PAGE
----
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Workplace benefits and financial planning advice matter more to most employees than rising through the company ranks to the top, a new report released Wednesday finds. 

Only about 3 in 10 Americans say they aspire to a C-suite role, according to the research from Empower, which surveyed more than 1,000 Americans last month for its “Who’s the Boss?” report. In fact, 31% of people surveyed said they didn’t want their job description to change – even if it means sacrificing a promotion or raise. 

Forty percent said they derived work satisfaction from being rewarded for their loyalty and longevity at a company, while others derived satisfaction from taking on challenging projects (24%) and receiving recognition for a job well done (34%). 

Money is by far more important to most (67%) than being an inspiring leader (32%). The report noted a “paycheck paradox” in that 38% of all respondents said they are not paid enough to go above and beyond their current job description. For Generation Z respondents (those under age 27) the percentage rises to 55%. 

Asked about their workplace “wish list,” 75% said bonuses are important but 17% said their employer doesn’t offer them one. For those who do receive bonuses, 24% said they spend the money on essential items, 44% put it in their savings, 28% put it toward retirement, and 32% spend it on a vacation.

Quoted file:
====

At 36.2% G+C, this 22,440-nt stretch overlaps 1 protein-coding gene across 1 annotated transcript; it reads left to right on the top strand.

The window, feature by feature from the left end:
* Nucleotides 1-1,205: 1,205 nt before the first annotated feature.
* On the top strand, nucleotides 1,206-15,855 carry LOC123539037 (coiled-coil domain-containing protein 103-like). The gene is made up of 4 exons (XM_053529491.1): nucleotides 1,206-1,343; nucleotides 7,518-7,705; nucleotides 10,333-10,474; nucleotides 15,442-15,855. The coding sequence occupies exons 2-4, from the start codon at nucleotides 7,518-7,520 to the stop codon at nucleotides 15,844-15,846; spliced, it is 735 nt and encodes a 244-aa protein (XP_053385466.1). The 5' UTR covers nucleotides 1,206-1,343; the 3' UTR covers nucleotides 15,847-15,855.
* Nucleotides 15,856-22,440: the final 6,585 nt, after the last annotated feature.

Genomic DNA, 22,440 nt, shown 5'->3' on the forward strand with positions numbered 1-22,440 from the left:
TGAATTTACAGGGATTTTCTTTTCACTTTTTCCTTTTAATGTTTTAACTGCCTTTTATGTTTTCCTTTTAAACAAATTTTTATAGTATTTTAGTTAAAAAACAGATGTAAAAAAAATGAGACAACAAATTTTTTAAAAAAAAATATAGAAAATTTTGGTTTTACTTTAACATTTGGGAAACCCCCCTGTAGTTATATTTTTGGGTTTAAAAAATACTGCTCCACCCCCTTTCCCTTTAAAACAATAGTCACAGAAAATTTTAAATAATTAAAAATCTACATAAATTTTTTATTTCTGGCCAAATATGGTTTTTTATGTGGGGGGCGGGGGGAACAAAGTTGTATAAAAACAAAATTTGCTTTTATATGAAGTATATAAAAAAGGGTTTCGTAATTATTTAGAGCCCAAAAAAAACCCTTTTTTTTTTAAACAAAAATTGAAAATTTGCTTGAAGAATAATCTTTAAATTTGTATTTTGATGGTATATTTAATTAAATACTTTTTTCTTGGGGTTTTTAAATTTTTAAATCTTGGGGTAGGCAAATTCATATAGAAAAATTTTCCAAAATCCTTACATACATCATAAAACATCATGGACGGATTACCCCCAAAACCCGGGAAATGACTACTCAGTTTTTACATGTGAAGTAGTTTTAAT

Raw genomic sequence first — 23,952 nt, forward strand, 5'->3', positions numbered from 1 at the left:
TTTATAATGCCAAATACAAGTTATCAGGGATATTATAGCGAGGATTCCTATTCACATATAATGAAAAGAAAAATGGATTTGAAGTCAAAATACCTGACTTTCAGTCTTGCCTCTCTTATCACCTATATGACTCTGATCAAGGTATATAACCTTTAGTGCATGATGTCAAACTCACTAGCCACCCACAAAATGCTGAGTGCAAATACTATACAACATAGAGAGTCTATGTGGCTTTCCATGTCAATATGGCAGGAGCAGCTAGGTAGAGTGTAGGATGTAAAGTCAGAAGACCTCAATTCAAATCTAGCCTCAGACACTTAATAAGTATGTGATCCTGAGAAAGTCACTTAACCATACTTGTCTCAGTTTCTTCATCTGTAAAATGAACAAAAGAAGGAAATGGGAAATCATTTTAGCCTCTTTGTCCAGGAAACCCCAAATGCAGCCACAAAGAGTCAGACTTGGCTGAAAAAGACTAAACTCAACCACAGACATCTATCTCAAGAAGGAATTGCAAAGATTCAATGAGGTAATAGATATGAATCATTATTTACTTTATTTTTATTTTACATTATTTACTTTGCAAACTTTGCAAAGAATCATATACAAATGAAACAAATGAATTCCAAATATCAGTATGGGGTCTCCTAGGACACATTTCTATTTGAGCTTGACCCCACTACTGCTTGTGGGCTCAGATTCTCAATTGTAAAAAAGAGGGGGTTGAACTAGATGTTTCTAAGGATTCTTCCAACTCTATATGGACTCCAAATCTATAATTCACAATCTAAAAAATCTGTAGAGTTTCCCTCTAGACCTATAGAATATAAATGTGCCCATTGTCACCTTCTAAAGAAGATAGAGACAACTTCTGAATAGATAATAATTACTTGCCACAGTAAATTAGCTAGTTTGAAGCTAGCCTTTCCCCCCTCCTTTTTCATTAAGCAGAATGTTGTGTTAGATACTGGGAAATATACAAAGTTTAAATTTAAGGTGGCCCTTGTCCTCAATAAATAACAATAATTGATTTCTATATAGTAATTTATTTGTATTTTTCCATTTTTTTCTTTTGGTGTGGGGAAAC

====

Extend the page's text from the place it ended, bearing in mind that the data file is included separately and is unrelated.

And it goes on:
Retirement plans with employer matching contributions were an important benefit to 71% of respondents. Additionally, 54% said they wished their employer automatically enrolled them in 401(k) retirement plan and 52% said they wanted their company to offer employees more “financial literacy” opportunities. 

Asked about hybrid work schedules, 26% said they would quit and find a new job if their employer asked them to return to the office more often this year. However, 48% said they would be willing to return to the office if their employer offered a four-day workweek. Only 6% said they would be willing to take a pay cut to work remotely.